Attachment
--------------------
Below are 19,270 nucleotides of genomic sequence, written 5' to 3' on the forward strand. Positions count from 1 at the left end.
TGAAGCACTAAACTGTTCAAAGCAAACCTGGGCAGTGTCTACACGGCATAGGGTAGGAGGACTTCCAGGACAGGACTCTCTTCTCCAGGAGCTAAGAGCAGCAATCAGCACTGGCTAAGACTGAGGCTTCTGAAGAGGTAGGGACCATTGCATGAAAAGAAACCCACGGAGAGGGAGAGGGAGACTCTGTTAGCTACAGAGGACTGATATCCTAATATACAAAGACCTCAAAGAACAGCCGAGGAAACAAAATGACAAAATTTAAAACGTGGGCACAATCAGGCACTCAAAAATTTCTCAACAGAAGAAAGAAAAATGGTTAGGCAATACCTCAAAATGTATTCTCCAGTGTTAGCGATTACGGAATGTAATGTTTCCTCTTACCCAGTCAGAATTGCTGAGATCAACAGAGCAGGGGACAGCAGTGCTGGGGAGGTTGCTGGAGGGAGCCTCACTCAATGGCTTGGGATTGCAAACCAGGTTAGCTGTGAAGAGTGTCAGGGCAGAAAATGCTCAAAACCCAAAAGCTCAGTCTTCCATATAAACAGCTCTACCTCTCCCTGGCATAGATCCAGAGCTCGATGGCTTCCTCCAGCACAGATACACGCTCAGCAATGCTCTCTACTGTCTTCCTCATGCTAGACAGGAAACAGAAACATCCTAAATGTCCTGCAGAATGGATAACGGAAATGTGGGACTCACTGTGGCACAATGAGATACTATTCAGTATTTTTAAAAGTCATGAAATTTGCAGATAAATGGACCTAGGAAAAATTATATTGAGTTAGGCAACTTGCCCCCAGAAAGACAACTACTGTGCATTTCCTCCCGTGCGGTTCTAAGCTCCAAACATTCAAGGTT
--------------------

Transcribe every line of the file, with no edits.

Below are 19,270 nucleotides of genomic sequence, written 5' to 3' on the forward strand. Positions count from 1 at the left end.
TGAAGCACTAAACTGTTCAAAGCAAACCTGGGCAGTGTCTACACGGCATAGGGTAGGAGGACTTCCAGGACAGGACTCTCTTCTCCAGGAGCTAAGAGCAGCAATCAGCACTGGCTAAGACTGAGGCTTCTGAAGAGGTAGGGACCATTGCATGAAAAGAAACCCACGGAGAGGGAGAGGGAGACTCTGTTAGCTACAGAGGACTGATATCCTAATATACAAAGACCTCAAAGAACAGCCGAGGAAACAAAATGACAAAATTTAAAACGTGGGCACAATCAGGCACTCAAAAATTTCTCAACAGAAGAAAGAAAAATGGTTAGGCAATACCTCAAAATGTATTCTCCAGTGTTAGCGATTACGGAATGTAATGTTTCCTCTTACCCAGTCAGAATTGCTGAGATCAACAGAGCAGGGGACAGCAGTGCTGGGGAGGTTGCTGGAGGGAGCCTCACTCAATGGCTTGGGATTGCAAACCAGGTTAGCTGTGAAGAGTGTCAGGGCAGAAAATGCTCAAAACCCAAAAGCTCAGTCTTCCATATAAACAGCTCTACCTCTCCCTGGCATAGATCCAGAGCTCGATGGCTTCCTCCAGCACAGATACACGCTCAGCAATGCTCTCTACTGTCTTCCTCATGCTAGACAGGAAACAGAAACATCCTAAATGTCCTGCAGAATGGATAACGGAAATGTGGGACTCACTGTGGCACAATGAGATACTATTCAGTATTTTTAAAAGTCATGAAATTTGCAGATAAATGGACCTAGGAAAAATTATATTGAGTTAGGCAACTTGCCCCCAGAAAGACAACTACTGTGCATTTCCTCCCGTGCGGTTCTAAGCTCCAAACATTCAAGGTT